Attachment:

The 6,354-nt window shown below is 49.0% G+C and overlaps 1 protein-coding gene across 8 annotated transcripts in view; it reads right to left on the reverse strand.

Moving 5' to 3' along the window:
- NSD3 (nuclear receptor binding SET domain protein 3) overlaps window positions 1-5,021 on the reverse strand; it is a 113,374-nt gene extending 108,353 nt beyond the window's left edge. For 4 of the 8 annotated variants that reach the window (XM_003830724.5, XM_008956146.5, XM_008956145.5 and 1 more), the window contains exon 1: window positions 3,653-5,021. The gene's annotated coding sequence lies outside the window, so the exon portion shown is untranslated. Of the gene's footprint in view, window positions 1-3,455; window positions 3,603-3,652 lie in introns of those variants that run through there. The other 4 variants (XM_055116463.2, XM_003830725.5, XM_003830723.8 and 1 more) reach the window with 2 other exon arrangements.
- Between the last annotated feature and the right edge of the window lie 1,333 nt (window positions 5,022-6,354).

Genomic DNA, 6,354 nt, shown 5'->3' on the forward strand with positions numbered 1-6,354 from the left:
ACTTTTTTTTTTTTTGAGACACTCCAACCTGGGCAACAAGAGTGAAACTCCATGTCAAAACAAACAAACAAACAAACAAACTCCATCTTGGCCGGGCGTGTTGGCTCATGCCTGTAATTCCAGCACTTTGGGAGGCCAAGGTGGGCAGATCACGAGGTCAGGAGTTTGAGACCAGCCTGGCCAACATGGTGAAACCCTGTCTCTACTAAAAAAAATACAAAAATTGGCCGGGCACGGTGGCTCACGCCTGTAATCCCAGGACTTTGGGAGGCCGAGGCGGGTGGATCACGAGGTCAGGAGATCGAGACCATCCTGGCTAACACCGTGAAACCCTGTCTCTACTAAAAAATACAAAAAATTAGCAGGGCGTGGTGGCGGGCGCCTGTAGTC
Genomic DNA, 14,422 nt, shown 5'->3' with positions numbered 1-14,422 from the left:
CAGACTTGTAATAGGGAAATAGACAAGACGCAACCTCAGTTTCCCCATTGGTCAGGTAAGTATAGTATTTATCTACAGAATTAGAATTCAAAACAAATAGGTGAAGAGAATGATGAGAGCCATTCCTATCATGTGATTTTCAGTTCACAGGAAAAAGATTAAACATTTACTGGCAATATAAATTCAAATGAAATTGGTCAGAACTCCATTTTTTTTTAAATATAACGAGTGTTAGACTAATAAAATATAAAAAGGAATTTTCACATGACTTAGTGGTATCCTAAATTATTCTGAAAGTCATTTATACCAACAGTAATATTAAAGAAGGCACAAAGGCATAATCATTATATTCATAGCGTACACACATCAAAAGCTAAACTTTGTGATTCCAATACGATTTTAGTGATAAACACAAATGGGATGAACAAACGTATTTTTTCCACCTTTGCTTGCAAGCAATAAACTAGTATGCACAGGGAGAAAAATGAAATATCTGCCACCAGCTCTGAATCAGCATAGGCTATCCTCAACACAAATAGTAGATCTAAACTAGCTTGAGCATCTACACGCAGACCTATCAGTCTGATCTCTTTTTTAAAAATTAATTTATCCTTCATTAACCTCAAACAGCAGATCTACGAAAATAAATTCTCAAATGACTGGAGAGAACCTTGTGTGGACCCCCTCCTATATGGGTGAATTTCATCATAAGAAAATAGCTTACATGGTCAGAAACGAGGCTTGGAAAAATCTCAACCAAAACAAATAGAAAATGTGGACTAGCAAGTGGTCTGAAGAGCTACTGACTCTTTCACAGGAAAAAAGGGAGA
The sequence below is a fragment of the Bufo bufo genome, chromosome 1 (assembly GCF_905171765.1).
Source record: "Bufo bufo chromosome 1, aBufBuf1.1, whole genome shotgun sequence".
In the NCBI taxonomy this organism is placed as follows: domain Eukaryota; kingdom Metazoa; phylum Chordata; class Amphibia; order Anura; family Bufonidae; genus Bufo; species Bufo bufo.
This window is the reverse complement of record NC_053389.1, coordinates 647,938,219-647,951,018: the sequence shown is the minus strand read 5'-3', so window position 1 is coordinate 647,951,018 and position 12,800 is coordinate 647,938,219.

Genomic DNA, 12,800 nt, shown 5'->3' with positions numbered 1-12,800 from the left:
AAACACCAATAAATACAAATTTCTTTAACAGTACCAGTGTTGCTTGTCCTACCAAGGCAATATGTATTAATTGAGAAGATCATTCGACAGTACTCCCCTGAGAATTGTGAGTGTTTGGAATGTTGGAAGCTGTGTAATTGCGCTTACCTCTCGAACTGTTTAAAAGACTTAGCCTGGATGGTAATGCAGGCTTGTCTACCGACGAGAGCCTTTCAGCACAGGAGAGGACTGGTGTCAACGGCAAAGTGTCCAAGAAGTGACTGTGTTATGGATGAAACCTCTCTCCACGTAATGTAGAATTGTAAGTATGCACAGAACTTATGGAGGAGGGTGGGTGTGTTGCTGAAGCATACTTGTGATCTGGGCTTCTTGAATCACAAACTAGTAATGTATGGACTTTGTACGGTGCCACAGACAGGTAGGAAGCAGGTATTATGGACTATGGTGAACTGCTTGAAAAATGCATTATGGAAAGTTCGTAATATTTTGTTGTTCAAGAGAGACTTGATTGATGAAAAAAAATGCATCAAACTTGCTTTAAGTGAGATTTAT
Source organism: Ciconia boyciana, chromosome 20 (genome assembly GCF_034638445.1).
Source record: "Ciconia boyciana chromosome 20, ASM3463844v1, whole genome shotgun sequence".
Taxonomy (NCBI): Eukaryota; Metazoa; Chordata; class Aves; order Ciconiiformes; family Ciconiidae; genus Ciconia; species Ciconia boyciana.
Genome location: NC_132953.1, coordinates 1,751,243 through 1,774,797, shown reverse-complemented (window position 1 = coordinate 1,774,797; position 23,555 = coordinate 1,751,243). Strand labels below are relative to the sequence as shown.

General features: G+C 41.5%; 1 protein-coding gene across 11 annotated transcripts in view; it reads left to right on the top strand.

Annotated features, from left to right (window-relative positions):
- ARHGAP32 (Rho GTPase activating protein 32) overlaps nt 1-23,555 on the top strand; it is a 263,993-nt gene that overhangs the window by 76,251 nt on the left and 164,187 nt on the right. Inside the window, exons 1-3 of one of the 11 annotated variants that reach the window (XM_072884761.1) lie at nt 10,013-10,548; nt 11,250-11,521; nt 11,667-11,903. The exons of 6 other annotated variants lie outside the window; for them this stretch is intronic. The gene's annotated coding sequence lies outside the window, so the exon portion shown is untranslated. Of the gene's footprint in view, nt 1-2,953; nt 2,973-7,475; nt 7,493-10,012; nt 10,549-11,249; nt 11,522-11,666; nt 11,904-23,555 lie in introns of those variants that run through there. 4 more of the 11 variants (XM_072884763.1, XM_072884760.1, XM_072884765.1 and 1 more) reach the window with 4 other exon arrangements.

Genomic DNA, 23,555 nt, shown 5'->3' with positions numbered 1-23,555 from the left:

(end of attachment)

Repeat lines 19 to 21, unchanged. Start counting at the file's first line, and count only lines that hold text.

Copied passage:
General features: G+C 41.5%; 1 protein-coding gene across 11 annotated transcripts in view; it reads left to right on the top strand.

Annotated features, from left to right (window-relative positions):
- ARHGAP32 (Rho GTPase activating protein 32) overlaps nt 1-23,555 on the top strand; it is a 263,993-nt gene that overhangs the window by 76,251 nt on the left and 164,187 nt on the right. Inside the window, exons 1-3 of one of the 11 annotated variants that reach the window (XM_072884761.1) lie at nt 10,013-10,548; nt 11,250-11,521; nt 11,667-11,903. The exons of 6 other annotated variants lie outside the window; for them this stretch is intronic. The gene's annotated coding sequence lies outside the window, so the exon portion shown is untranslated. Of the gene's footprint in view, nt 1-2,953; nt 2,973-7,475; nt 7,493-10,012; nt 10,549-11,249; nt 11,522-11,666; nt 11,904-23,555 lie in introns of those variants that run through there. 4 more of the 11 variants (XM_072884763.1, XM_072884760.1, XM_072884765.1 and 1 more) reach the window with 4 other exon arrangements.